chief of the Bureau of Navigation, it is
snown tnat of an enlisted force of 30.0CS
men in the Navy only 10.7 per cent de
serted. ' -
Chamberlain Contrh Ttmr-r
Contains -absolutely nothing injurious and
cough it has no equal. For sale by ail
NO COMPROMISE MADE
HUNGARY WIDENS THE BREACH
Opposition Rejects His Terms and
Prevents Formation of New Cab
inet Paralysis of Business.
BUDAPEST, April 3. The oxccuUve of
the opposition parties at a meeting today
rejected the proposed compromise between
the crown and the combined opposition.
by which it would be possible to effect
the formation of a cabinet. Count Julius
Andrassy, the former Premier, Informed
the committee that he had learned that
only a small part of the proposed increase
In military expenditure would be pro
posed. The committee decided that so
limited a concession was not acceptable
and did not form a basis for further ne
In consequence of the refusal of the
committee to accept the proposals for tho
solution of the cabinet crisis, the breach
between the crown and the Parliamentary
majority has become wider than ever.
The Emperor has requested the House
fo adjourn tomorrow until a solution can
The mercantile associations today rati
fled a memorandum reciting that great
losses are resulting from the Parliamen
tary disturbances and that public and
other work is at a standstill, and calling
the attention of the several parties to
the deplorable conditions.
OPERATION ON EDWARD'S HEIR
Not Serious Enough to Prevent His
Going to Church.
LONDON, April 3. The Prince of Wales
underwent an operation today at Marl
borough House, the nature of which was
not divulged In the official statement sub
sequently issued. The public was assured
that nothing serious was the matter by
Sir Francis H. Laking and Sir Frederick
lreves, the court physicians, whose sig
natures are appended to the statement, as
"Owing to a slight operation this morn
ing, the Prince will be confined to his
room for a few days. As his condition
gives rise to no uneayinoss, no bulletins
win be lamed."
As further evidence that nothing alarm
ing is the matter with the Prince, he
yesterday attended church and visited an
artists private studio. When Henri'
White, the retiring secretary of the
American Embassy, who has been ap
pointed to Italy, and Mrs. White lunched
with the Prince and Princess of Wales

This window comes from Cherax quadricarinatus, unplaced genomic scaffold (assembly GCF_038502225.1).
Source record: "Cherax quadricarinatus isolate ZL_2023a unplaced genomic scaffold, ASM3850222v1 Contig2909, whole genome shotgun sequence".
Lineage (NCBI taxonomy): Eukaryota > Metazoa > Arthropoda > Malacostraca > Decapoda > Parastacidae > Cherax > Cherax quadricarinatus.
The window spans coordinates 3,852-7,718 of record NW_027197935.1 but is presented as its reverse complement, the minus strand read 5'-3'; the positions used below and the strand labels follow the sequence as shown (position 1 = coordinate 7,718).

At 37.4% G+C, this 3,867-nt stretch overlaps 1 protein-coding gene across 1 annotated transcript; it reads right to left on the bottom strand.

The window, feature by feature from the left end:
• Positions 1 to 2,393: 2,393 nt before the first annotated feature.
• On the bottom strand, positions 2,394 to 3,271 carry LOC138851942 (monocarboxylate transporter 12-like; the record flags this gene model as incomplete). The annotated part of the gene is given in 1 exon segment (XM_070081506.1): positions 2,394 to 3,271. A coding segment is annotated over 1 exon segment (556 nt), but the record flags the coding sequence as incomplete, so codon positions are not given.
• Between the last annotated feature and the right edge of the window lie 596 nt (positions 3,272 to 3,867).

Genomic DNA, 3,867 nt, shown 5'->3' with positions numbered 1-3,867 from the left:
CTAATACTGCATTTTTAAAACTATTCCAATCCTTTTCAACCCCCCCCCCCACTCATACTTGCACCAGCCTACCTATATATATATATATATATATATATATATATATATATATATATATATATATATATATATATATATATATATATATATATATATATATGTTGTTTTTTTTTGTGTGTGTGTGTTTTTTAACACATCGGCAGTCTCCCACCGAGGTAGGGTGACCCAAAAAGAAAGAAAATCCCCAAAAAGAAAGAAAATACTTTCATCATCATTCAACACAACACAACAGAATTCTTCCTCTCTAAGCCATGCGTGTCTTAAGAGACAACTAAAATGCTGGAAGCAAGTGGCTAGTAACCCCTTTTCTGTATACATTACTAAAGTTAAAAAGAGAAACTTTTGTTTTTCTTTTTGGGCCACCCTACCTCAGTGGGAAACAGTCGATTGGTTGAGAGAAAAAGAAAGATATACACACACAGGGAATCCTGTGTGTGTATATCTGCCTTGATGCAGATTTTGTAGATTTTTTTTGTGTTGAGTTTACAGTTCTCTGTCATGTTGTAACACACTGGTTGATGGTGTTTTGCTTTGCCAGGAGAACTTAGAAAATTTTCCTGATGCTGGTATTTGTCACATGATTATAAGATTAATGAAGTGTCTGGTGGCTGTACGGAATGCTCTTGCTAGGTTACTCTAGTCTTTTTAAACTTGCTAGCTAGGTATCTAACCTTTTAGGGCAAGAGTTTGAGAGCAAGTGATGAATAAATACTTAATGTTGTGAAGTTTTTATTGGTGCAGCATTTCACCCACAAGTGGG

on Saturday, the Prince was in splendid
ncaitn and spirits.
RIBOTVANTS GRADUAL CHANGE
Opposes Precipitate Action in Sep
arating Churc'i and State.
PARIS. April 3. Former Premier Ribot.
one of the principal opposition orators
in the Chamber of Deputies, speaking to
day in reforence to the separation bill,
admitted that modern Ideas called for
separation of church and state, but con
tended that the measure should be ef
fected gradually and In concert with the
heHd of the church. In his opinion, the
precipitate action set forth in tho present
bill would hurt the nation's sentiment and
provoke angry reprisals.
Emperor William In Minorca.
PORT MAHON. tshmri nf Mlnnrra nrll
3. The German Emperor landed from the
Hamburg-American liner Hamburg at
10:30 o'clock this moraine- and vlRltrvt tha
Captain-General. Everywhere His Majesty
was given a hearty reception. The town
and shipping were decorated with flags.
The Emporor returned on board the Ham-
nurg at noon and she sailed from here at
4:30 D. m. Beforo leAVlnr Rmnnrnr
.Ham said he wished to visit the Mediter
ranean next year.
Liberia Has a Bloody Tribal War.
LIVERPOOL. April 3. According to a
report brought by the British and Af
rican Line Royal Mail steamer Sokoto
from West Africa, tribal warfare Is now
waging in Liberia. Natives of the Picaff-
niness tribe on March 13 attacked Ccstos,
Killing eo men and SO women.
The Cestos na.tives are organizing a
big counter expedition. When the So
koto sailed, a fierce encounter with much
slaughter was expected.
Servia Must Buy Guns in France.
BELGRADE Servia. ADril 2. The n.
dicate proposing to handle the Servian
loan has demanded as a consideration
that guns for the Servian army be or
dpred of French firms without trials.
King Peter has accepted the conditions.
German and -Austrian firms have already
sent guns for trial, but these will be re
turned, France getting their contract.
Barber Implicated In Murder.
CASTORA. Anril 3. Th liidlHni au
thorities. It Is alleged, have seeurorf pv-
dence connecting a barber named Innlco,
me nusoana oi tne servant or the late
Miss Catherine McCready. of New York,
with the murder of Miss MeTrpadr in
her villa here on February 2.
No Austrian Bride for Alfonso.
PARIS. April 3. There is no foundation
In fact for tho report printed In the Fi
garo today that King Alfonso of Spain
Is betrothed to the rich Duchess Eleanor,
daughter of Archduke Stephen of Aus
Queen Alexandra Sees Genoa.
GENOA. April 3. Queen Alexandra
who arrived here yesterday on the British
royal yacnt, was taken for a drive. about
tne city today by the Duchess of Aosta.
The Queen will sail tomorrow for Mar
seilles. Moroccan Affair Bears Stocks.
PARIS, April 3.-Thc tone on the
Bourse today was heavy, the Moroccan
question causing a depression In all
stocks, particularly rentes and Russians.
PILES TIES ON DARK. TEACK
Persistent Attempt Made to Wreck
South-Bound Passenger Train.
ALBANY. Or.. April 3. (Special.) Again
last night an attempt was made to wreck
the south-bound overland train near Al
bany, and but for the fact that a freight
train passing between the time of placing
the obstruction and the coming of the
Southern Pacific overland, there would
undoubtedly have been a wreck.
The deed was performed shortly after
the arrival of the local train, which runs
dally between Portland amj Albany, had
arrived In Albany. The place selected for
the wreck was about two miles north of